Lack of Room Feel

When you mix on studio monitors, the sound interacts with the acoustics in your room. This creates a sense of space, depth, and dimensionality that mimics how we actually listen to music. With the room around you, you can make more informed decisions about aspects like reverb and stereo imaging.

While an isolated sound can be great in a small room, it's also quite disconnected and unnatural. In my experience, it's easier to overcompensate with artificial reverb when working in headphones, giving you a mix that sounds overly wet or diffused when played back through speakers.

Some engineers prefer to combat this using open-back headphones instead of closed-back headphones, though even the most fantastic headphones can't provide the same spaciousness as speakers.

Pros of Mixing on Studio Monitors

Accurate Sound Reproduction

The main goal of mixing is to get an accurate sound, no matter the environment the listener is in. We call that "translation."

If you can't mix with accurate tools, however, it's hard to make informed mixing decisions.

This is why many studio monitors are designed to provide a flat, neutral frequency response. You get the true representation of the mix without any coloration, which is great for balancing levels and making EQ moves.

Of course, this is only the case if you're working in a properly treated acoustic environment.

Spatial Representation

Studio monitors provide much more accurate spatial representation than headphones, meaning you get a better sense of space, depth, and positioning in a mix, allowing you to make precise decisions about panning, reverb, and the stereo image.

Unlike headphones, which isolate the sound in left ear and right ear, the left and right channels from studio monitors meet in the center to provide a three-dimensional listening experience.


After long mixing sessions with headphones, my ears feel defeated.

Even the most comfortable headphones create a sense of pressure on the ears and head, leading to faster ear fatigue that can affect your decision-making and ultimately, the quality of the mix.

With monitors, however, you get a more relaxed listening experience, as you can listen at a comfortable volume level without the need for the sound to be as close to the ear as with headphones.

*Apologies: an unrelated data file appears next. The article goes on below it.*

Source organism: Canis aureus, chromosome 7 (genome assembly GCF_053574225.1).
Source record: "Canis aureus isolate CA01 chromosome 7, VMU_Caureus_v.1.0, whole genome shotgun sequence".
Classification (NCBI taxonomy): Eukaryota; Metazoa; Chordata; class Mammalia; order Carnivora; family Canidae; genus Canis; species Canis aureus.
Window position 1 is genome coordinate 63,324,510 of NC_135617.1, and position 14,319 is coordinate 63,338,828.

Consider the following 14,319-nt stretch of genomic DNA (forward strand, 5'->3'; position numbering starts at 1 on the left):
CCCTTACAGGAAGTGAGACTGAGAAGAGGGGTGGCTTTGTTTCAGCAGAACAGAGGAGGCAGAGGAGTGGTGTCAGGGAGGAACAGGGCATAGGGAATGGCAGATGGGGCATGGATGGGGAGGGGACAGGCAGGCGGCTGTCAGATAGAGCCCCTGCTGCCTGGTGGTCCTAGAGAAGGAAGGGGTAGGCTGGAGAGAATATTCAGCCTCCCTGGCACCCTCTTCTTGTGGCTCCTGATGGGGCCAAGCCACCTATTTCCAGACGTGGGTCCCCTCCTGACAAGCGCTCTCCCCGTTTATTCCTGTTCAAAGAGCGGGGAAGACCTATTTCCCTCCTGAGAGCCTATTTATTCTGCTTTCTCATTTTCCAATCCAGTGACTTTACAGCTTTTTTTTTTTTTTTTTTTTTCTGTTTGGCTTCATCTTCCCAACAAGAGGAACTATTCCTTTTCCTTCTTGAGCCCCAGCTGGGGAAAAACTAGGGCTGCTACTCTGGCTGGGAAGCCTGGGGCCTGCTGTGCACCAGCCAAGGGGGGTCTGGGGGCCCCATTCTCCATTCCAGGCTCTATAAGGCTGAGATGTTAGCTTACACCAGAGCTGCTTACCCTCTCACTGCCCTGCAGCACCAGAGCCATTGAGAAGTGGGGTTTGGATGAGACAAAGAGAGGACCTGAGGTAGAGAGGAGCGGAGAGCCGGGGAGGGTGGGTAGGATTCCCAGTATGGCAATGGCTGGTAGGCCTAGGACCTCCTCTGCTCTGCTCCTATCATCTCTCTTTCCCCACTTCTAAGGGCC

Cons of Mixing on Studio Monitors

Room Acoustics

One of the primary cons of mixing on studio monitors is the influence of room acoustics, which can significantly impact the accuracy of your mix decisions.

Even top-tier studio monitors can't perform to their full potential in a poorly treated room. There are so many things that can affect how sound waves behave in a room, from the shape to the size to the way you place your furniture.

In the worst cases, you can deal with issues like standing waves, flutter echoes, or uneven bass response. Getting treatment right can be difficult and time-consuming, though if you decide to mix with monitors, it's a must.


The cost associated with good studio monitors can be hard to swallow for home studio producers and mix engineers. Plus, like I said before, you have to also pay for treatment, cables, an interface, and iso pads.


It's hard to be mobile with a big set of monitors, as they're designed to be part of a fixed studio setup.

Of course, in today's fast-paced music industry, being able to work from various locations - be it at home, in a collaborative studio session, or on the go - is increasingly important. For many, being confined is a deal-breaker.

Final Thoughts

In the end, each option has its own set of advantages and drawbacks.

While headphones offer portability, affordability, and the intimate detail necessary for scrutinizing the finer points of a mix, monitors provide a more accurate soundstage, spatial representation, and the comfort needed for extended mixing sessions.

The best thing you can do as a professional producer or mix engineer is find a way to invest in both! That way, you can get the most flexible and adaptable setup, no matter your mix style.